By Sarah Schaeffer and Jay Jackson –
Adding to the school district’s budget woes, the Lancaster County Tax Collection Bureau announced a change in state regulations that will cause a two to four month cash flow lag in some of their collections. According to Terry Hackman, Executive Director of LCTCB, Act 32 will impact school district revenue as it mandates collecting residency information about employees from their employers.
“Cash flow will be fine,” said district business manager Chris Johnston,”what’s more difficult is if we book revenue in one year and another year there could be a major hit to our revenue which we won’t get back.”
Board member Donna Wert questioned Hackman on where unknown money ends up. Hackman explained that if they can’t determine the residency of an employee, that money goes back to the municipalities where the employer is located.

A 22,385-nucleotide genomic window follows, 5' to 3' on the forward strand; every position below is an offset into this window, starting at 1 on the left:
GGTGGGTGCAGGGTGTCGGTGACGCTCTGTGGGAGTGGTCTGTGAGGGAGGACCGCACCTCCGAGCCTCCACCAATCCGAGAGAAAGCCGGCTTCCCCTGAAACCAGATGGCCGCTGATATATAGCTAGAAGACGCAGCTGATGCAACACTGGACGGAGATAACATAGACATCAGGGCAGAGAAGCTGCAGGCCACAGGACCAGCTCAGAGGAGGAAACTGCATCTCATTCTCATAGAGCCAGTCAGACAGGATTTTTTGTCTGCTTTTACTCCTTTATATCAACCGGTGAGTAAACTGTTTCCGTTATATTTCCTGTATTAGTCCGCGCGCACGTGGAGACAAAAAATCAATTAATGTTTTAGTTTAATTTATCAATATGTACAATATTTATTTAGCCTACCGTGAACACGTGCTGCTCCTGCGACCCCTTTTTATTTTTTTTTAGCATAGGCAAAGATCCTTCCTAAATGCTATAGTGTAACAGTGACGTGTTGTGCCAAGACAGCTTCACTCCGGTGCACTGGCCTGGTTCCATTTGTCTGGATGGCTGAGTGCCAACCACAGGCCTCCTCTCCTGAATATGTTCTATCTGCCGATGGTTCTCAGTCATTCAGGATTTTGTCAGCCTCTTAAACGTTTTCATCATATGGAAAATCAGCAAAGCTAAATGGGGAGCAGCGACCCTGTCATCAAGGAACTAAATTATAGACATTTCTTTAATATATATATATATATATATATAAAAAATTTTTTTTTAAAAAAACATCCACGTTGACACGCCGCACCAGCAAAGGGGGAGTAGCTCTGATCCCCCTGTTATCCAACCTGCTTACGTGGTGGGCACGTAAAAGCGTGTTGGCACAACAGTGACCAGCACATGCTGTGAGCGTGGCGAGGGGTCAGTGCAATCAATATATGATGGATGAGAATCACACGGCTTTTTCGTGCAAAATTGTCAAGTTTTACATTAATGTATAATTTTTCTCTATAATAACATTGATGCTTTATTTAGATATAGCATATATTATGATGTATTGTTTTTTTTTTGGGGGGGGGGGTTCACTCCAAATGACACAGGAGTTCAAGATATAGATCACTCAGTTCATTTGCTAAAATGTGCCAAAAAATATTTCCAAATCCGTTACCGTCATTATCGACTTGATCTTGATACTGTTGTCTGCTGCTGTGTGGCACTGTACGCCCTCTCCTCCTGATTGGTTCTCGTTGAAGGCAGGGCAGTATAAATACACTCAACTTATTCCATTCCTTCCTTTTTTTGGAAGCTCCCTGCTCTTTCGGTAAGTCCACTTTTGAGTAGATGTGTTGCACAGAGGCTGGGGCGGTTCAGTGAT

The board also discussed the state budget cuts of more than $1.8 million to the district. A meeting will be held tonight at Manor Middle at 7 p.m. to discuss possible cuts in sports team funding.
Also on the chopping block is reimbursement for dual enrollment classes.
“Dual enrollment will lose money, but not the program,” said Superintendent Dr. Michael Leichliter,”the program will still exist, I just don’t see as many students being able to afford it. Now parents will be paying Millersville or HACC tuition without payback.”
As a part of a proposed solution, meetings will take place between Leichliter and Principal Philip Gale to discuss the possibility of cyber-classes in place of dual enrollment in the future.
Another facet of last night’s meeting was student insight presented by senior Katie Maisel and junior Evan Bigler. The two presented the idea, already approved by Gale, to have student leaders meet with board members to discuss any ongoing events and concerns and answer any student questions. This meeting will take place in early April.
“We’re going to affect your parents’ pocketbooks, but we’re going to affect your lives,” said Frerichs of the future meeting.
With Hambright Elementary among the aging buildings in the district, the school board was discussing the opportunity for the public to have a voice in the outcome of the school building; whether it should be rebuilt or just renovated.